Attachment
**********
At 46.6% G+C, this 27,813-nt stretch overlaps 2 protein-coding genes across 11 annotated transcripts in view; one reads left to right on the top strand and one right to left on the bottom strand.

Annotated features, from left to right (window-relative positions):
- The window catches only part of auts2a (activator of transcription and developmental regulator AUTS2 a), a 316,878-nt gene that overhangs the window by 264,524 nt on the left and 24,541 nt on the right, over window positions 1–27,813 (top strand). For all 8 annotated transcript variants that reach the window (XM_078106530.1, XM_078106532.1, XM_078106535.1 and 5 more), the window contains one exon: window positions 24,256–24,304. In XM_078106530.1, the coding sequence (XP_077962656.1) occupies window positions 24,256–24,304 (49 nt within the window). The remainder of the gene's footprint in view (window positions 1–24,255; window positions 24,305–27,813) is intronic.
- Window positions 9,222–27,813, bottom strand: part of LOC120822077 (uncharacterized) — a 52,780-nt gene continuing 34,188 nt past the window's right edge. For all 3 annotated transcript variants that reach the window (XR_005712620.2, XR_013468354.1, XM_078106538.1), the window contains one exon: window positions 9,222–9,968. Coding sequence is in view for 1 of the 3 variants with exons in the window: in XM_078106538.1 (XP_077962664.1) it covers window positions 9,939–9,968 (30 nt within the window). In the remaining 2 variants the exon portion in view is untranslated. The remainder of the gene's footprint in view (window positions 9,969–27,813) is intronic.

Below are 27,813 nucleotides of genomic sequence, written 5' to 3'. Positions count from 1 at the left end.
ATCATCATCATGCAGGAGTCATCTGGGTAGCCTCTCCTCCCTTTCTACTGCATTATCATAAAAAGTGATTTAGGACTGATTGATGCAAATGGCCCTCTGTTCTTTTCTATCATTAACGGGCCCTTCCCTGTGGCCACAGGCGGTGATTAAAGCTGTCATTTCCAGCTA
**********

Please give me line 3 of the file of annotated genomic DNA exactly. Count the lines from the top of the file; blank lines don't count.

- The window catches only part of auts2a (activator of transcription and developmental regulator AUTS2 a), a 316,878-nt gene that overhangs the window by 264,524 nt on the left and 24,541 nt on the right, over window positions 1–27,813 (top strand). For all 8 annotated transcript variants that reach the window (XM_078106530.1, XM_078106532.1, XM_078106535.1 and 5 more), the window contains one exon: window positions 24,256–24,304. In XM_078106530.1, the coding sequence (XP_077962656.1) occupies window positions 24,256–24,304 (49 nt within the window). The remainder of the gene's footprint in view (window positions 1–24,255; window positions 24,305–27,813) is intronic.